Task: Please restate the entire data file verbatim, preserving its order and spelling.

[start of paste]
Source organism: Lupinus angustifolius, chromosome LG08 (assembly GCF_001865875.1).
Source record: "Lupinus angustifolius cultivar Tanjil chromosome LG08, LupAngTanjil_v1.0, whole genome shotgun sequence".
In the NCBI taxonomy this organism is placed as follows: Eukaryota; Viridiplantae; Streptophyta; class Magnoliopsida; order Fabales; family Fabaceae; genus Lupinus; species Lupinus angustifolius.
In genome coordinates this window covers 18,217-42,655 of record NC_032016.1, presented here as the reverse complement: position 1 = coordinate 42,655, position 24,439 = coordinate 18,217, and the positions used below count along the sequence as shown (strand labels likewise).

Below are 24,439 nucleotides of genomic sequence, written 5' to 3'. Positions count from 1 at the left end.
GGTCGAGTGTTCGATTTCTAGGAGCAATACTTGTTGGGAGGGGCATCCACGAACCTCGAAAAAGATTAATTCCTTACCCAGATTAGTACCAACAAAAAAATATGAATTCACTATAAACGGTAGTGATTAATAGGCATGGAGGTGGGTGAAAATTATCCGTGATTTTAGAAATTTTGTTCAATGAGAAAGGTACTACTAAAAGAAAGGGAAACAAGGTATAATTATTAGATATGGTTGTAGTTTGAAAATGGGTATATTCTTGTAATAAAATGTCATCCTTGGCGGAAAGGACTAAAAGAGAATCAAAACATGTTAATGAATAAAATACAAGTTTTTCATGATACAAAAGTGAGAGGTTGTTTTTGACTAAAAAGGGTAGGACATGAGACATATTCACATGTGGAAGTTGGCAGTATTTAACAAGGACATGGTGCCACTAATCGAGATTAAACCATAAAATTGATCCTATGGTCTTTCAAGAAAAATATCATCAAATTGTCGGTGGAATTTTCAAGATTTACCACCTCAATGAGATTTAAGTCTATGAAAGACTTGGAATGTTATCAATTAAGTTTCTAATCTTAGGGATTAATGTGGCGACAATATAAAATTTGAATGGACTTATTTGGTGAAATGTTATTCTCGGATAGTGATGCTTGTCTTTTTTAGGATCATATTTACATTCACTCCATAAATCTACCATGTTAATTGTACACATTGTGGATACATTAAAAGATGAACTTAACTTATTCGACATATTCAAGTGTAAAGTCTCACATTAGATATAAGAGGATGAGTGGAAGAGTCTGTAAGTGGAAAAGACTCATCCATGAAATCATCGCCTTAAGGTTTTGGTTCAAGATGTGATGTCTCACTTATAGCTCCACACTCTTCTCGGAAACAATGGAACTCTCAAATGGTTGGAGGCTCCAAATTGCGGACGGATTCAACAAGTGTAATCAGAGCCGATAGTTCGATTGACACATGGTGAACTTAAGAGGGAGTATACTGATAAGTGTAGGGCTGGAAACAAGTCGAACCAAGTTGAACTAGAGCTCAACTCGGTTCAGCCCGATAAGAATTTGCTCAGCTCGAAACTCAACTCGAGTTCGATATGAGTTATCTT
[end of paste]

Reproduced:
Source organism: Lupinus angustifolius, chromosome LG08 (assembly GCF_001865875.1).
Source record: "Lupinus angustifolius cultivar Tanjil chromosome LG08, LupAngTanjil_v1.0, whole genome shotgun sequence".
In the NCBI taxonomy this organism is placed as follows: Eukaryota; Viridiplantae; Streptophyta; class Magnoliopsida; order Fabales; family Fabaceae; genus Lupinus; species Lupinus angustifolius.
In genome coordinates this window covers 18,217-42,655 of record NC_032016.1, presented here as the reverse complement: position 1 = coordinate 42,655, position 24,439 = coordinate 18,217, and the positions used below count along the sequence as shown (strand labels likewise).

Below are 24,439 nucleotides of genomic sequence, written 5' to 3'. Positions count from 1 at the left end.
GGTCGAGTGTTCGATTTCTAGGAGCAATACTTGTTGGGAGGGGCATCCACGAACCTCGAAAAAGATTAATTCCTTACCCAGATTAGTACCAACAAAAAAATATGAATTCACTATAAACGGTAGTGATTAATAGGCATGGAGGTGGGTGAAAATTATCCGTGATTTTAGAAATTTTGTTCAATGAGAAAGGTACTACTAAAAGAAAGGGAAACAAGGTATAATTATTAGATATGGTTGTAGTTTGAAAATGGGTATATTCTTGTAATAAAATGTCATCCTTGGCGGAAAGGACTAAAAGAGAATCAAAACATGTTAATGAATAAAATACAAGTTTTTCATGATACAAAAGTGAGAGGTTGTTTTTGACTAAAAAGGGTAGGACATGAGACATATTCACATGTGGAAGTTGGCAGTATTTAACAAGGACATGGTGCCACTAATCGAGATTAAACCATAAAATTGATCCTATGGTCTTTCAAGAAAAATATCATCAAATTGTCGGTGGAATTTTCAAGATTTACCACCTCAATGAGATTTAAGTCTATGAAAGACTTGGAATGTTATCAATTAAGTTTCTAATCTTAGGGATTAATGTGGCGACAATATAAAATTTGAATGGACTTATTTGGTGAAATGTTATTCTCGGATAGTGATGCTTGTCTTTTTTAGGATCATATTTACATTCACTCCATAAATCTACCATGTTAATTGTACACATTGTGGATACATTAAAAGATGAACTTAACTTATTCGACATATTCAAGTGTAAAGTCTCACATTAGATATAAGAGGATGAGTGGAAGAGTCTGTAAGTGGAAAAGACTCATCCATGAAATCATCGCCTTAAGGTTTTGGTTCAAGATGTGATGTCTCACTTATAGCTCCACACTCTTCTCGGAAACAATGGAACTCTCAAATGGTTGGAGGCTCCAAATTGCGGACGGATTCAACAAGTGTAATCAGAGCCGATAGTTCGATTGACACATGGTGAACTTAAGAGGGAGTATACTGATAAGTGTAGGGCTGGAAACAAGTCGAACCAAGTTGAACTAGAGCTCAACTCGGTTCAGCCCGATAAGAATTTGCTCAGCTCGAAACTCAACTCGAGTTCGATATGAGTTATCTT